Preference for Human Papillomavirus Self-Collection and Papanicolaou: Survey of Underscreened Women in North Carolina


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Abstract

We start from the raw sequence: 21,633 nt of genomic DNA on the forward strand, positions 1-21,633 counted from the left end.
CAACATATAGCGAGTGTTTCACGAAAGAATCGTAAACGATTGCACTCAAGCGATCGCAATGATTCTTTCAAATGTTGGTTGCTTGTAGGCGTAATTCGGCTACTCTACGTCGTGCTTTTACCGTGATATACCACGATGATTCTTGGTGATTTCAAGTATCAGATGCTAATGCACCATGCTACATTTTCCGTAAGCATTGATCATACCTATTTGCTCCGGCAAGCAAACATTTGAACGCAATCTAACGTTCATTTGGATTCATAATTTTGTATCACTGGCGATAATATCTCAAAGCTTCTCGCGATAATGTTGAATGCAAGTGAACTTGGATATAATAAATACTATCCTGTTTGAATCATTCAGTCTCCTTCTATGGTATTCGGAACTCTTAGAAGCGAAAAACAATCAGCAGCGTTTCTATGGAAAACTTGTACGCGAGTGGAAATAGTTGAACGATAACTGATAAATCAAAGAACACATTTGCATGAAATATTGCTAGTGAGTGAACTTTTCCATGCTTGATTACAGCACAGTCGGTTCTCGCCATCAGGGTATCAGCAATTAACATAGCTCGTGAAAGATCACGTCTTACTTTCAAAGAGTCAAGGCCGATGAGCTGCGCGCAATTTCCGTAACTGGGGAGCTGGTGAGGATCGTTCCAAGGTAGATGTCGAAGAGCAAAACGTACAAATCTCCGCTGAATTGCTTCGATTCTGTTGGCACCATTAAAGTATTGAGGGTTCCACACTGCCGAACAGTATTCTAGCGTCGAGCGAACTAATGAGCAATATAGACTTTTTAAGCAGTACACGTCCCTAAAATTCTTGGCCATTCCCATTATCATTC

ObjectivesSelf-collection of samples for human papillomavirus (HPV) testing (self-collection) has the potential to increase cervical cancer screening among underscreened women. We assessed attitudes toward at-home HPV self-collection compared with clinic-based Pap testing in this higher-risk population.Materials and MethodsParticipants were low-income women in North Carolina overdue for cervical cancer screening. Women self-collected samples at home, returned samples by mail for HPV testing, and completed phone questionnaires about at-home HPV self-collection. Participants were referred to clinic-based Pap testing and invited to complete a second questionnaire about Pap testing. A cross-sectional questionnaire compared attitudes, experiences, and preferences for self-collection versus Pap testing and assessed predictors of preference for HPV self-collection.ResultsHalf (51%) of 221 women reported a preference for HPV self-collection, 19% preferred Pap testing, and 27% reported no preference. More women reported difficulty finding time to do the Pap test (31%) than the self-test (13%, p = .003) and being afraid of the self-test results (50%) than the Pap test results (36%, p = .02). There were relatively fewer reports of physical discomfort and pain from self-collection than Pap testing (discomfort: 18% self; 48% Pap; pain: 8% self; 30% Pap, p = .001). No differences were found in positive versus negative thoughts about the tests, trust in the tests' safety and accuracy, or willingness to do tests again.ConclusionsOverall positive attitudes toward HPV self-collection compared with Pap testing among underscreened women suggest that self-collection is a promising option to increase cervical cancer screening in this high-risk population.

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